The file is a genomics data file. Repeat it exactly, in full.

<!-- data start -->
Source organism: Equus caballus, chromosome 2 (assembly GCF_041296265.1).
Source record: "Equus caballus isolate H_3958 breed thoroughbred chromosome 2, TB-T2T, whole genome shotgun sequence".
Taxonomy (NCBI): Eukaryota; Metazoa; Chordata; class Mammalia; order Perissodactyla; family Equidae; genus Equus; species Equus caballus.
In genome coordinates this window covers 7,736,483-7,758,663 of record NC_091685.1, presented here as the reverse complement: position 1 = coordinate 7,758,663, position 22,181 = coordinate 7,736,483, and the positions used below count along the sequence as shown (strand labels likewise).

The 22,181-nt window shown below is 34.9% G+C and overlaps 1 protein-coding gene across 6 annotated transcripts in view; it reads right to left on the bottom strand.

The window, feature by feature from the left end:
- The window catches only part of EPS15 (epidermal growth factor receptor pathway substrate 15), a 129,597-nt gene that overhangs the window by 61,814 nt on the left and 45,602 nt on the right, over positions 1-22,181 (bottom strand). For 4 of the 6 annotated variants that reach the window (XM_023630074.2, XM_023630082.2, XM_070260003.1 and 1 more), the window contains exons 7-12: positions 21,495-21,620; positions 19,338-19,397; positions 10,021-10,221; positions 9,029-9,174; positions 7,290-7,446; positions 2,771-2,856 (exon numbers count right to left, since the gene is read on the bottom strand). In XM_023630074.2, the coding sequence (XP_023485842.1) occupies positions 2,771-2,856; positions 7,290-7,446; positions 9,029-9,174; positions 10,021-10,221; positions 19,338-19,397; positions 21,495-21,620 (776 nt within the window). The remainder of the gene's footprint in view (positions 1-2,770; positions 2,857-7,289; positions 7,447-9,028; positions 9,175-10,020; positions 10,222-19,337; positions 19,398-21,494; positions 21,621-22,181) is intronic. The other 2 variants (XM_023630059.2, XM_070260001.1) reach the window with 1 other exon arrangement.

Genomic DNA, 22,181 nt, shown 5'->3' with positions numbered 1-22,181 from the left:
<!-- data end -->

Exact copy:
Source organism: Equus caballus, chromosome 2 (assembly GCF_041296265.1).
Source record: "Equus caballus isolate H_3958 breed thoroughbred chromosome 2, TB-T2T, whole genome shotgun sequence".
Taxonomy (NCBI): Eukaryota; Metazoa; Chordata; class Mammalia; order Perissodactyla; family Equidae; genus Equus; species Equus caballus.
In genome coordinates this window covers 7,736,483-7,758,663 of record NC_091685.1, presented here as the reverse complement: position 1 = coordinate 7,758,663, position 22,181 = coordinate 7,736,483, and the positions used below count along the sequence as shown (strand labels likewise).

The 22,181-nt window shown below is 34.9% G+C and overlaps 1 protein-coding gene across 6 annotated transcripts in view; it reads right to left on the bottom strand.

The window, feature by feature from the left end:
- The window catches only part of EPS15 (epidermal growth factor receptor pathway substrate 15), a 129,597-nt gene that overhangs the window by 61,814 nt on the left and 45,602 nt on the right, over positions 1-22,181 (bottom strand). For 4 of the 6 annotated variants that reach the window (XM_023630074.2, XM_023630082.2, XM_070260003.1 and 1 more), the window contains exons 7-12: positions 21,495-21,620; positions 19,338-19,397; positions 10,021-10,221; positions 9,029-9,174; positions 7,290-7,446; positions 2,771-2,856 (exon numbers count right to left, since the gene is read on the bottom strand). In XM_023630074.2, the coding sequence (XP_023485842.1) occupies positions 2,771-2,856; positions 7,290-7,446; positions 9,029-9,174; positions 10,021-10,221; positions 19,338-19,397; positions 21,495-21,620 (776 nt within the window). The remainder of the gene's footprint in view (positions 1-2,770; positions 2,857-7,289; positions 7,447-9,028; positions 9,175-10,020; positions 10,222-19,337; positions 19,398-21,494; positions 21,621-22,181) is intronic. The other 2 variants (XM_023630059.2, XM_070260001.1) reach the window with 1 other exon arrangement.

Genomic DNA, 22,181 nt, shown 5'->3' with positions numbered 1-22,181 from the left: